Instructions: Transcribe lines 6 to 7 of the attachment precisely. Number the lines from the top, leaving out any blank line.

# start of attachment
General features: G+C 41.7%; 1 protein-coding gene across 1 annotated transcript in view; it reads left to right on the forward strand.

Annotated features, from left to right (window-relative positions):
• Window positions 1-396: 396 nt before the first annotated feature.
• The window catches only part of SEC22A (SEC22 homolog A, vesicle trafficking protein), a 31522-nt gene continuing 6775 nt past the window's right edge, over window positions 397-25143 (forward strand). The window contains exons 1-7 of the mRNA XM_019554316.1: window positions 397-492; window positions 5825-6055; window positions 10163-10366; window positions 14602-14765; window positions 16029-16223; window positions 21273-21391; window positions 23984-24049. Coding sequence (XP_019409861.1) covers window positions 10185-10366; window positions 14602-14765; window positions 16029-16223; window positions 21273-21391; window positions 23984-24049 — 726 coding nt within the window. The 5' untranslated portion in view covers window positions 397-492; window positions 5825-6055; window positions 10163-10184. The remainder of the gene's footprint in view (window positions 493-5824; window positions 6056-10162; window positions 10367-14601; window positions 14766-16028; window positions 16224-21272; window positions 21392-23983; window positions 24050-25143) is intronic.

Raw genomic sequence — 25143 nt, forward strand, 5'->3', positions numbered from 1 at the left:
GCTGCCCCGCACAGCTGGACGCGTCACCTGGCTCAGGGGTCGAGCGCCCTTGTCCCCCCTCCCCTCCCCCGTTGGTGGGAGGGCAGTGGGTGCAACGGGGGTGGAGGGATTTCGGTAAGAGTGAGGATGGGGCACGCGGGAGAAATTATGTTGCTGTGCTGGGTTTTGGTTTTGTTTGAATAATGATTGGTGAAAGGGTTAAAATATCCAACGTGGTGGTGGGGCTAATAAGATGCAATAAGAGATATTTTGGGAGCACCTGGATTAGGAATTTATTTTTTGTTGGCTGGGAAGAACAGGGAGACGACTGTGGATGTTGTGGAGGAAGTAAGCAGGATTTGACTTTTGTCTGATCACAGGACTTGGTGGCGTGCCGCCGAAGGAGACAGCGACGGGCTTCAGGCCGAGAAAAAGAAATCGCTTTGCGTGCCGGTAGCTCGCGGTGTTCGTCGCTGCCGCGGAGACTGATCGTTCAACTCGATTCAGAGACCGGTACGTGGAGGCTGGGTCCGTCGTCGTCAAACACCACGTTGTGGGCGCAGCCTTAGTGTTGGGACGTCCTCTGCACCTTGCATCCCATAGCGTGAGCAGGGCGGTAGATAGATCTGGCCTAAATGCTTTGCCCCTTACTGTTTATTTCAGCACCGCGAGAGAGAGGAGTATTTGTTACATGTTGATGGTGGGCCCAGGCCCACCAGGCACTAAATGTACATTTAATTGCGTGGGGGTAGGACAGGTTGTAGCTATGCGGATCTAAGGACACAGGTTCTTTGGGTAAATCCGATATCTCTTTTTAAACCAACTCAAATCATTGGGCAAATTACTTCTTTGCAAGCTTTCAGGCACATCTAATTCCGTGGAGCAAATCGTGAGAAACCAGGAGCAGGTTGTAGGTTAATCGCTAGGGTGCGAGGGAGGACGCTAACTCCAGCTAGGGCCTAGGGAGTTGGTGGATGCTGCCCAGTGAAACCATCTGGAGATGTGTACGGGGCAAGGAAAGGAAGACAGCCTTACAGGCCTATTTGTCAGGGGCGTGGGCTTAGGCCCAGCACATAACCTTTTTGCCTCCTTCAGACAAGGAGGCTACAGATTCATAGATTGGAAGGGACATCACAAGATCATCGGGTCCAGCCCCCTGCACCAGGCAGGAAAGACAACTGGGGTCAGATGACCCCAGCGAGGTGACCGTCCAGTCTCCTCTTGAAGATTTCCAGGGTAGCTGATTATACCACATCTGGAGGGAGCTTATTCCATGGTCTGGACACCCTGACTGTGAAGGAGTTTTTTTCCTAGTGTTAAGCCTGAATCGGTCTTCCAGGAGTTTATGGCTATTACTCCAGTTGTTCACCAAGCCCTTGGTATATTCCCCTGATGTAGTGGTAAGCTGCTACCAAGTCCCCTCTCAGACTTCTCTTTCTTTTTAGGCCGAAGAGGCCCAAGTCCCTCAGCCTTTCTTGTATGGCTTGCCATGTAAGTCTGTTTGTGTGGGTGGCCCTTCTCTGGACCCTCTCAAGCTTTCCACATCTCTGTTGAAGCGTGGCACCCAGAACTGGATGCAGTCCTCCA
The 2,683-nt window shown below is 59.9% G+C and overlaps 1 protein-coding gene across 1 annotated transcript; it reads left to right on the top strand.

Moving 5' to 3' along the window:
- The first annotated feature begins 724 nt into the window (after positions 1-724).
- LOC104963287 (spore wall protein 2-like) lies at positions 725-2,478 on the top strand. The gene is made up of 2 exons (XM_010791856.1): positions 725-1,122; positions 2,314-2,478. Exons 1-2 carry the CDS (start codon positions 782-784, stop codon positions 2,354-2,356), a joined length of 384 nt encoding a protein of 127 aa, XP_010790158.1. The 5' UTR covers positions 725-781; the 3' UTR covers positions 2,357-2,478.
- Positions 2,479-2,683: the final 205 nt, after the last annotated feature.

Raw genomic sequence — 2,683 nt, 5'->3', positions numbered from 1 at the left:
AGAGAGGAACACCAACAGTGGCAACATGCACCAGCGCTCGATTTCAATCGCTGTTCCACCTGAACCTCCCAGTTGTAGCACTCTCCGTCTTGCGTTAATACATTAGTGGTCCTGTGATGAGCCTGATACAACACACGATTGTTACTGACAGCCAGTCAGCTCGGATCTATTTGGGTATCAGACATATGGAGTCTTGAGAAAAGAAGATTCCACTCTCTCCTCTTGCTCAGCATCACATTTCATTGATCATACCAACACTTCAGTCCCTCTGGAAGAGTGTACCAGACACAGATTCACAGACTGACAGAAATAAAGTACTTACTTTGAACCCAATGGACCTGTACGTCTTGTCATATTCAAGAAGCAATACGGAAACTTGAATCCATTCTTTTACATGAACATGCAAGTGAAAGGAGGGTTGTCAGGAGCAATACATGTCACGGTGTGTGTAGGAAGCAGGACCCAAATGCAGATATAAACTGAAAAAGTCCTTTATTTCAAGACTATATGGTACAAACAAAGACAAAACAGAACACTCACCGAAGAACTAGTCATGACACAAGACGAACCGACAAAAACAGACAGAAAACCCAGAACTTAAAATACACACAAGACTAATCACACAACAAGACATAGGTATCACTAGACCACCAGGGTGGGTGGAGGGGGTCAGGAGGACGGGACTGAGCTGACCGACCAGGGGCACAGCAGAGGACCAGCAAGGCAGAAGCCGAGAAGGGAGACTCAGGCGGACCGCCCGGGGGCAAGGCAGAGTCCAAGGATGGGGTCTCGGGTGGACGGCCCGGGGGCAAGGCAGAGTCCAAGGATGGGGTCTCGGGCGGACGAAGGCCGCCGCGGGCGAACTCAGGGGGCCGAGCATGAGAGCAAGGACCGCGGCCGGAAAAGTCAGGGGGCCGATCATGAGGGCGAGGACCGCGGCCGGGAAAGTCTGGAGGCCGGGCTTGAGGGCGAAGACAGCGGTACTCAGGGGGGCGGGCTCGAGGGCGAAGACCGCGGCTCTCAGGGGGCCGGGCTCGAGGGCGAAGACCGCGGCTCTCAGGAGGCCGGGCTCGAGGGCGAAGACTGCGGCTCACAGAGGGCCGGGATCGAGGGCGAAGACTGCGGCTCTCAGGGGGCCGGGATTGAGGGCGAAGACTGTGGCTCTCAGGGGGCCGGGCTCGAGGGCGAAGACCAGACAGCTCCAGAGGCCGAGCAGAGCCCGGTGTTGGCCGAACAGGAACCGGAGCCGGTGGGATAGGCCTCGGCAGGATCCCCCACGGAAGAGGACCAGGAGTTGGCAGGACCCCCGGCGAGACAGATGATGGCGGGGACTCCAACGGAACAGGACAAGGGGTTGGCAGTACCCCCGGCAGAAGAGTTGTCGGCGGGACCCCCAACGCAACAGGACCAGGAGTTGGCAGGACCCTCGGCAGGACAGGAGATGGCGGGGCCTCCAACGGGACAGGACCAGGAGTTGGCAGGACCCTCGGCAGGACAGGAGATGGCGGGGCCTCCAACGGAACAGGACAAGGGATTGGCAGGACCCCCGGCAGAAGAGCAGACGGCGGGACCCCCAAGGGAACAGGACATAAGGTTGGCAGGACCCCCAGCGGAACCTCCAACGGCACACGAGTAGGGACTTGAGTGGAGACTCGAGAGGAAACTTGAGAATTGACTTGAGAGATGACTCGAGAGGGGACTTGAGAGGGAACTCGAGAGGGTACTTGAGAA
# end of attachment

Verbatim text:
GCTGCCCCGCACAGCTGGACGCGTCACCTGGCTCAGGGGTCGAGCGCCCTTGTCCCCCCTCCCCTCCCCCGTTGGTGGGAGGGCAGTGGGTGCAACGGGGGTGGAGGGATTTCGGTAAGAGTGAGGATGGGGCACGCGGGAGAAATTATGTTGCTGTGCTGGGTTTTGGTTTTGTTTGAATAATGATTGGTGAAAGGGTTAAAATATCCAACGTGGTGGTGGGGCTAATAAGATGCAATAAGAGATATTTTGGGAGCACCTGGATTAGGAATTTATTTTTTGTTGGCTGGGAAGAACAGGGAGACGACTGTGGATGTTGTGGAGGAAGTAAGCAGGATTTGACTTTTGTCTGATCACAGGACTTGGTGGCGTGCCGCCGAAGGAGACAGCGACGGGCTTCAGGCCGAGAAAAAGAAATCGCTTTGCGTGCCGGTAGCTCGCGGTGTTCGTCGCTGCCGCGGAGACTGATCGTTCAACTCGATTCAGAGACCGGTACGTGGAGGCTGGGTCCGTCGTCGTCAAACACCACGTTGTGGGCGCAGCCTTAGTGTTGGGACGTCCTCTGCACCTTGCATCCCATAGCGTGAGCAGGGCGGTAGATAGATCTGGCCTAAATGCTTTGCCCCTTACTGTTTATTTCAGCACCGCGAGAGAGAGGAGTATTTGTTACATGTTGATGGTGGGCCCAGGCCCACCAGGCACTAAATGTACATTTAATTGCGTGGGGGTAGGACAGGTTGTAGCTATGCGGATCTAAGGACACAGGTTCTTTGGGTAAATCCGATATCTCTTTTTAAACCAACTCAAATCATTGGGCAAATTACTTCTTTGCAAGCTTTCAGGCACATCTAATTCCGTGGAGCAAATCGTGAGAAACCAGGAGCAGGTTGTAGGTTAATCGCTAGGGTGCGAGGGAGGACGCTAACTCCAGCTAGGGCCTAGGGAGTTGGTGGATGCTGCCCAGTGAAACCATCTGGAGATGTGTACGGGGCAAGGAAAGGAAGACAGCCTTACAGGCCTATTTGTCAGGGGCGTGGGCTTAGGCCCAGCACATAACCTTTTTGCCTCCTTCAGACAAGGAGGCTACAGATTCATAGATTGGAAGGGACATCACAAGATCATCGGGTCCAGCCCCCTGCACCAGGCAGGAAAGACAACTGGGGTCAGATGACCCCAGCGAGGTGACCGTCCAGTCTCCTCTTGAAGATTTCCAGGGTAGCTGATTATACCACATCTGGAGGGAGCTTATTCCATGGTCTGGACACCCTGACTGTGAAGGAGTTTTTTTCCTAGTGTTAAGCCTGAATCGGTCTTCCAGGAGTTTATGGCTATTACTCCAGTTGTTCACCAAGCCCTTGGTATATTCCCCTGATGTAGTGGTAAGCTGCTACCAAGTCCCCTCTCAGACTTCTCTTTCTTTTTAGGCCGAAGAGGCCCAAGTCCCTCAGCCTTTCTTGTATGGCTTGCCATGTAAGTCTGTTTGTGTGGGTGGCCCTTCTCTGGACCCTCTCAAGCTTTCCACATCTCTGTTGAAGCGTGGCACCCAGAACTGGATGCAGTCCTCCA
The 2,683-nt window shown below is 59.9% G+C and overlaps 1 protein-coding gene across 1 annotated transcript; it reads left to right on the top strand.